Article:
According to Very Well Family, the top reasons women decide to go the exclusive breast pumping route can be due to premature babies having difficulty breastfeeding, latching issues, low milk supply, pain and clotting, and the simplest one: You just didn’t want to (which is absolutely fine). Going into this decision, women often think they’ll be able to just hook themselves up to the pump all day, every day and get all the milk they need to keep their little one healthy and fed. They hope to freeze bags upon bags of breastmilk so when the time comes, they will have more than enough in storage.
It is much easier said than done.
Breast pumping is time-consuming and usually, insurance only provides a pump that plugs into the wall. This means a busybody mama can’t run around the home when her baby is napping and get things done while simultaneously pumping. Many women may not get a strong flow of milk until three or five days after delivery, making pumping an even more frustrating situation. Though exclusively breast pumping is a good way to give your baby with the nutrients breastmilk provides, it is also important to remember that it isn’t always an easy process for all moms.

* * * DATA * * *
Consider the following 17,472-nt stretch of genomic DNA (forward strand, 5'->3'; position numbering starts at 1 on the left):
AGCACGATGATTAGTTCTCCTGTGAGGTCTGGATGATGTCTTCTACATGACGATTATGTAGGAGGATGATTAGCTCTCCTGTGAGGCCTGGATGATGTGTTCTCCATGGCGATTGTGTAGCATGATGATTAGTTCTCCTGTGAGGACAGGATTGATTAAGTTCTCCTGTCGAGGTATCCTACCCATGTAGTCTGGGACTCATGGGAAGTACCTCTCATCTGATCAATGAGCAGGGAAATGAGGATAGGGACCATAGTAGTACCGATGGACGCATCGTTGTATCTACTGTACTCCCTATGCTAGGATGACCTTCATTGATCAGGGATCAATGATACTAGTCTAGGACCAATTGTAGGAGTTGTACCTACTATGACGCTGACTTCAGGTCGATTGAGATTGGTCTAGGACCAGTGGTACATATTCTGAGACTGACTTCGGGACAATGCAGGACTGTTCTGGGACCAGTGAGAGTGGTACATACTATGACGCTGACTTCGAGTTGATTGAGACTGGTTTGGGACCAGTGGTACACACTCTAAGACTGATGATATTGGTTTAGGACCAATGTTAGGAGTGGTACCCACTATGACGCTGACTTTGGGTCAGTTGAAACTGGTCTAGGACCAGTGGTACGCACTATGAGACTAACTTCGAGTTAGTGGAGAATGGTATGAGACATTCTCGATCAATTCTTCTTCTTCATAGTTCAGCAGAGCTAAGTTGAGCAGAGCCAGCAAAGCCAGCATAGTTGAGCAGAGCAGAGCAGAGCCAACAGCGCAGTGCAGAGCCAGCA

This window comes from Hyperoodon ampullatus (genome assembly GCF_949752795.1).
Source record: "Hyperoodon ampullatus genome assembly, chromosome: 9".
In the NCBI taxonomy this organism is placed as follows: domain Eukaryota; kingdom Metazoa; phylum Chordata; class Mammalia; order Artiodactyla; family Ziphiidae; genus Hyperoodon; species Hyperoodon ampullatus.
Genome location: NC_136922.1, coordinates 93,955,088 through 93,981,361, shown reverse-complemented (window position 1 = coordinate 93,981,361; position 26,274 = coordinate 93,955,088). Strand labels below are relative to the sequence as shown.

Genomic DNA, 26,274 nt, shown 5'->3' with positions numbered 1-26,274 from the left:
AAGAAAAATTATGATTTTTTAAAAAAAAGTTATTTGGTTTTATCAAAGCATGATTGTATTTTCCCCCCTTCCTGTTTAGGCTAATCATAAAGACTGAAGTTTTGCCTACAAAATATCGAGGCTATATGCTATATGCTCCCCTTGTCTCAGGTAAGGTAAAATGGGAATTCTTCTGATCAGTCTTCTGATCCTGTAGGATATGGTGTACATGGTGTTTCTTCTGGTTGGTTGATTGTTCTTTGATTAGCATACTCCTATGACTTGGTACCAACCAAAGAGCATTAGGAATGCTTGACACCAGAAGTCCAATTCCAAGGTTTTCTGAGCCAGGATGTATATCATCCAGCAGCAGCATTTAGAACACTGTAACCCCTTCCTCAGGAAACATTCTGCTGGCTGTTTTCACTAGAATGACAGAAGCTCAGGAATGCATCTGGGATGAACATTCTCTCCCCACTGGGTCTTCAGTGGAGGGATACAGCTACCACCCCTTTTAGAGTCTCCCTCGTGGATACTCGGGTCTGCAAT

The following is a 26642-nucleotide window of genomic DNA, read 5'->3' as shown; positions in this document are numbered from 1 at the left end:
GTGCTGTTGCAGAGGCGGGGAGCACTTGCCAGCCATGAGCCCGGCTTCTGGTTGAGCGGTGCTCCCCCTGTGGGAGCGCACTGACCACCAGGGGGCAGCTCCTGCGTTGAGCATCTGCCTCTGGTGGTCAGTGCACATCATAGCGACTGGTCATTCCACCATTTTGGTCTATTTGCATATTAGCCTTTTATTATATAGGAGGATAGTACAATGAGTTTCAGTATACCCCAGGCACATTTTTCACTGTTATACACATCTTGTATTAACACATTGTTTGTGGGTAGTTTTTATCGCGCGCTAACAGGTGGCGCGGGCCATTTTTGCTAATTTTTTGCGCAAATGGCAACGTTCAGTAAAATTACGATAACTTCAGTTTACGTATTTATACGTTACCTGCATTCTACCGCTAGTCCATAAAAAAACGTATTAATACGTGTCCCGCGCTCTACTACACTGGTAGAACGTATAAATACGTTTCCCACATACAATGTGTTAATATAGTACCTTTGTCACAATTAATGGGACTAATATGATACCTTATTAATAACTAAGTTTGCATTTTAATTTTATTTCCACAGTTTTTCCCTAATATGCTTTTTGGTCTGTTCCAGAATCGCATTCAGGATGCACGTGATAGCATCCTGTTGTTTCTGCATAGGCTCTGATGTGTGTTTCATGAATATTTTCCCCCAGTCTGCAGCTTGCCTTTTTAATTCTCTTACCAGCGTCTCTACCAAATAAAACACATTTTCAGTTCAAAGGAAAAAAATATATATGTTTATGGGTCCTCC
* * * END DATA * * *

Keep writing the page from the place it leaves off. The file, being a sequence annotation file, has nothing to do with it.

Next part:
Typically, couples discuss the number of children they may want to have before they move forward and decide to get pregnant (even though, of course, sometimes pregnancies aren’t planned). Just like talking about starting a family is an important conversation to have as a couple, it’s a good idea to be on the same page when it comes to the number of children you also want to have. However, once a baby is born, those pre-conceived notions can get sometimes a little fuzzy.
If a mom has an incredibly difficult, painful pregnancy – they may never, ever want to carry another child again. Ever. Though they loved the end product of their pregnancy, they may not totally be on the same page with their significant other like they had been months prior. Many people often tell new moms who change their tune that once their little one is older, they will hit a phase where a new baby sounds like a good idea again. Though this may be true for some, others sometimes become extremely stuck in their new ways and this can cause a little tension in their relationship.
When a new mom looks at their calendar, it often is filled with pediatric appointments, WIC appointments, family visits, and sometimes the occasional visit to a Breast Feeding Café (if that’s something you take part in). On top of calling doctors and scheduling other appointments that may be needed for their little one, new moms are likely trying to juggle food shopping, breast pumping, doing laundry, and making sure their house is clean and safe for when their baby starts making those big moves.
What you will not see are appointments for Mom herself.